Guide to Visiting San Francisco’s Asian Art Museum
San Francisco's Asian Art Museum is known around the world for having an immense collection. The museum offers a look back at 6,000 years of Asian art, culture, and traditions.
The Permanent Collection
The Asian Art Museum holds an exquisite collection of art spanning thousands of years across the whole continent of Asia. The second and third floors feature 2,000 pieces from the museum’s main and rotating exhibits, giving visitors a chance to experience artworks from China, Japan, India, Korea, Cambodia, India, the Philippines, the Himalayas and other cultures in the Southeast, South and West Asia regions. Must-see pieces include a 3,000-year-old bronze rhinoceros-shaped vessel, the oldest known Chinese Buddha statue, a Korea Goryeo dynasty celadon pitcher with lid, a lacquer statue of Buddhist deity Simhavaktra Dakini, a statue from the 900s depicting Buddha triumphing over Mara, and a pair of 1,000-year-old Cambodian sculptures of Hindu deities Shiva and Parvati.
Exploring the Museum
The time it takes to view the museum depends on you, but a good rule of thumb is to allow 2.5-3 hours to tour the entire building. Museum staff recommend that visitors start in the permanent collection galleries on the third floor and then head down to collection galleries on the second floor. Visitors who’d like to view the special temporary exhibits first should go to the first-floor galleries, starting near the escalator in the South Court. Those with smartphones can download the Asian Art Museum by Cuseum app for a GPS-enabled, personalized tour of the museum’s masterpieces and architecture. The Asian Art Museum Multimedia Tour app, for iPhones and iPads, lets you learn about the museum ahead of time, and gives detailed gallery maps and specific information about featured artwork.
The Asian Art Museum’s Renovation and New Spaces
The 28,000 square feet of additional space and 63,000-square-foot renovation is expected to be complete in April of 2020. The new Akiko Yamazaki and Jerry Yang Exhibition Pavilion gives the museum freedom and flexibility to create exhibitions that amplify technology and design, and more space to showcase large-scale contemporary artworks. Sitting atop the Pavilion is the new East West Bank Art Terrace, which boasts 7,300 square feet of outdoor space and will become the city's largest art terrace. The Terrace serves as an outdoor venue for contemporary sculptures, special live performances and a place to enjoy refreshments.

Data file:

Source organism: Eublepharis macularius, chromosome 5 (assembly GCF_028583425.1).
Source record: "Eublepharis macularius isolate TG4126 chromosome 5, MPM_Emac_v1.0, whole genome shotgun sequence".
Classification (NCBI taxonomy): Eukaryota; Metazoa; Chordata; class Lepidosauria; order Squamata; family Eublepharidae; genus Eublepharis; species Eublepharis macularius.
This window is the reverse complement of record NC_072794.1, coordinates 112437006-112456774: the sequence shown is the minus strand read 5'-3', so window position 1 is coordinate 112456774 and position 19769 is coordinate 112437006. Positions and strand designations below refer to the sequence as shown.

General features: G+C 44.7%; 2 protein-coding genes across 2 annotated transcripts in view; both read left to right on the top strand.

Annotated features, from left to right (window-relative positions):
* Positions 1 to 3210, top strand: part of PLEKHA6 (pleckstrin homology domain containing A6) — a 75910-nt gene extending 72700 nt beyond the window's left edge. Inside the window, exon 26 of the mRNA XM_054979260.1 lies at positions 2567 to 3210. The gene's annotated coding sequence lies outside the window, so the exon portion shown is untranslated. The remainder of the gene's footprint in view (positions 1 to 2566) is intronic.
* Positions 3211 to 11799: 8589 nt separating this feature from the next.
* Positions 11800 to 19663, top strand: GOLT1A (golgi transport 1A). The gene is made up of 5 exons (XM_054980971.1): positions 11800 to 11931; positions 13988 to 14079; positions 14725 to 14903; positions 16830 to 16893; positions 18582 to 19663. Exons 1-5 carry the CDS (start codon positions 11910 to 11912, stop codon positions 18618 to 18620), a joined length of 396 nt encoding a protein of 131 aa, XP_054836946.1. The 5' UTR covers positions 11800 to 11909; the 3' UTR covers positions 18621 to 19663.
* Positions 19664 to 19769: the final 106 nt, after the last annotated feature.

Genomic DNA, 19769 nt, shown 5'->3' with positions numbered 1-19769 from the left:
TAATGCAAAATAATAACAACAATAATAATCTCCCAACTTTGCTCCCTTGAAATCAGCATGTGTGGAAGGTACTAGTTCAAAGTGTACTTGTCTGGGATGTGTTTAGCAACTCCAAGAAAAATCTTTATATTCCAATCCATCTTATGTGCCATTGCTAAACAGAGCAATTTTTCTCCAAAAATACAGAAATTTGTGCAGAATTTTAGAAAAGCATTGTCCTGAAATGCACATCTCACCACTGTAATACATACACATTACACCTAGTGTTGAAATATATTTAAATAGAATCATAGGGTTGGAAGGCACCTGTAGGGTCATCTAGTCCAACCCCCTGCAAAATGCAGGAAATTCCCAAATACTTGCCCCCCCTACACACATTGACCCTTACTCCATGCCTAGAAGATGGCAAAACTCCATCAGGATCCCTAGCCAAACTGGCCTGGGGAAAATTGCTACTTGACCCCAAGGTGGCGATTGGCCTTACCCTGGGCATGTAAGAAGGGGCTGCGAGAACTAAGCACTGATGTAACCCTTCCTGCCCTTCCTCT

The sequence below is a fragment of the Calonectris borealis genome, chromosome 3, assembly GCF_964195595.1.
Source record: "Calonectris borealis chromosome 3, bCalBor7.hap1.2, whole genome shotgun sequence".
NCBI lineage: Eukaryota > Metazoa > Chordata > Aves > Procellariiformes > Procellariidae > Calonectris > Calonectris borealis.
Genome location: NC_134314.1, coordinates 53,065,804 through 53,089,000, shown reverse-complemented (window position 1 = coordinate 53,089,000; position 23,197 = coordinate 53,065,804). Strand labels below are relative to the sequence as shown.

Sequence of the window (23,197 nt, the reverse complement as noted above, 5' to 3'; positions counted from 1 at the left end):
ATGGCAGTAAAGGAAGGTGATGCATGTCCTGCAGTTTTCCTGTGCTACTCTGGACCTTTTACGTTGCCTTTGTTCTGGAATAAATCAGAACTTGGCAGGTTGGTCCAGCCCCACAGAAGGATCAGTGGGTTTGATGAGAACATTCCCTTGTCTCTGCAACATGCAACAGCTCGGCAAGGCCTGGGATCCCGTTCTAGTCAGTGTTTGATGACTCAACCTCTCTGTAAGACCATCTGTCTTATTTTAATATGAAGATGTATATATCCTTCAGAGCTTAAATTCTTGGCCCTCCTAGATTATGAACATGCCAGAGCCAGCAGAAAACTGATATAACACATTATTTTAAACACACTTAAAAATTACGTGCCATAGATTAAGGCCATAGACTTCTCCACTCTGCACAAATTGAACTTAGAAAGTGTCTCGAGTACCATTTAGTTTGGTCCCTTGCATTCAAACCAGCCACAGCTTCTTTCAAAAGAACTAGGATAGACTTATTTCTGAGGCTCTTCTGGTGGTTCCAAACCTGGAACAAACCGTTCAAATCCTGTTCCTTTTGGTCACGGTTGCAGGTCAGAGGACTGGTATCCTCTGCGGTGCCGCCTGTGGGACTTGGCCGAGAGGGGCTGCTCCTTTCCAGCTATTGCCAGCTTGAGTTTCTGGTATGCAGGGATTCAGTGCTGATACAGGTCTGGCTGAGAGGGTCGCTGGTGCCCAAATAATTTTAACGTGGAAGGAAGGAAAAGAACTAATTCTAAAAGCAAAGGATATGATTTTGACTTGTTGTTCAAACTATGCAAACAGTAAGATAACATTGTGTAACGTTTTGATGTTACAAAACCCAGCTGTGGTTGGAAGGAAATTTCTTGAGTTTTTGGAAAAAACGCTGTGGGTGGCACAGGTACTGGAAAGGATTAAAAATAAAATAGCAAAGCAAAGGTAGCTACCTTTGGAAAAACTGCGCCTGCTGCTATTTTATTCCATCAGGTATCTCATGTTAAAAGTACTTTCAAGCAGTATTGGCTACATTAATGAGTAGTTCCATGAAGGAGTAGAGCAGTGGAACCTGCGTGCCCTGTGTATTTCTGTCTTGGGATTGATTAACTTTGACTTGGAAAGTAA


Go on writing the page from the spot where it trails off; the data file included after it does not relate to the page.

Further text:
Thursday Nights at the Asian Art Museum returns for 2020, with extended hours until 9 p.m. Encounter an eclectic array of events designed to stimulate your mind and activate your soul. Watch special dance performances, taste local chefs' specialties, or enjoy live music and film screenings.
On the first Sunday of every month, the Museums hosts the Village Artist Corner. Located at the corner of Fulton and Larkin streets, the Village Artist Corner features rotating murals and special activities.
Visitors can also experience annual special events, such the Lunar New Year celebration.
Cafe Asia, located on the first floor of the museum, offers a fresh perspective on traditional Asian cuisine. Included on the menu are a variety of bento boxes, rice bowls, noodle soups, dim sum and sushi. Cafe Asia offers tea and milk tea by Boba Guys, both perfect pairings with any comfort food.
The Asian Art Museum Store is the perfect place to find a souvenir. Visitors can browse the museum store for an array of handcrafted items sourced directly from across Asia, such as ceramics, basketry, textiles, jewelry, paintings, wood-blocked prints, sculpture and more. From time-to-time, visitors will also find a few surprises popping up in the store (hint: it’s huggable and plush).
Planning your Visit
While there are public parking garages near Asian Art Museum, we highly recommend taking public transportation.
BART/Muni: Exit at the Civic Center Station
Parking: There are two parking garages within one block of the museum: Civic Center Garage (355 McAllister St.) and UC Hastings Parking Garage (376 Larkin St.). Limited metered street parking is also available near the museum.
Bicycle parking: Bicycle racks are located next to the museum entrance and on McAllister (between Larkin and Hyde Streets).
Tuesdays-Sundays.: 10 a.m. - 5 p.m.
Thursdays: 10 a.m. - 9 p.m. (through Sep. 24, 2020)
Special Exhibitions & General Admission
Seniors (65+): $20
College students (with ID): $20
Children (12 & under): Free
Seniors (65+): $10
College Students (with ID): $10
Youths (13-17): $10
Children (12 & under): Free
The Asian Art Museum is welcoming to all visitors, including those with special needs. Trained service/therapy animals are allowed, and wheelchairs and folding stools are available at Coat Check. The museum offers assisted listening devices and ASL interpreters for some tours and public programs, but you need to contact the ADA Coordinator (415-581-3598) at least two weeks before your visit. Those with visual impairments may want to ask for a large-print floor plan, magnifier or Talking Signs receiver from the Information Desk.